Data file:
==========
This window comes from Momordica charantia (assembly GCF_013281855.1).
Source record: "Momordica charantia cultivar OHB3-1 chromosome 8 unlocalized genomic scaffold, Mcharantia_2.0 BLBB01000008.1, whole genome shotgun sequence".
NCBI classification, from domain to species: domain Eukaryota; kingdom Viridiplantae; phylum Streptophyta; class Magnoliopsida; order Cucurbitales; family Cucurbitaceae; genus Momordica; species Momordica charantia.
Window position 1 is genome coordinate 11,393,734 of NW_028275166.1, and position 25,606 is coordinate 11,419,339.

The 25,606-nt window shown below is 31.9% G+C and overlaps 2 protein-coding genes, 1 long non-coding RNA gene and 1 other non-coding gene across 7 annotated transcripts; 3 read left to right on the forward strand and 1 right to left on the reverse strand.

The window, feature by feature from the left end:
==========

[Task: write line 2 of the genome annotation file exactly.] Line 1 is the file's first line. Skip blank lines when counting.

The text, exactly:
Source record: "Momordica charantia cultivar OHB3-1 chromosome 8 unlocalized genomic scaffold, Mcharantia_2.0 BLBB01000008.1, whole genome shotgun sequence".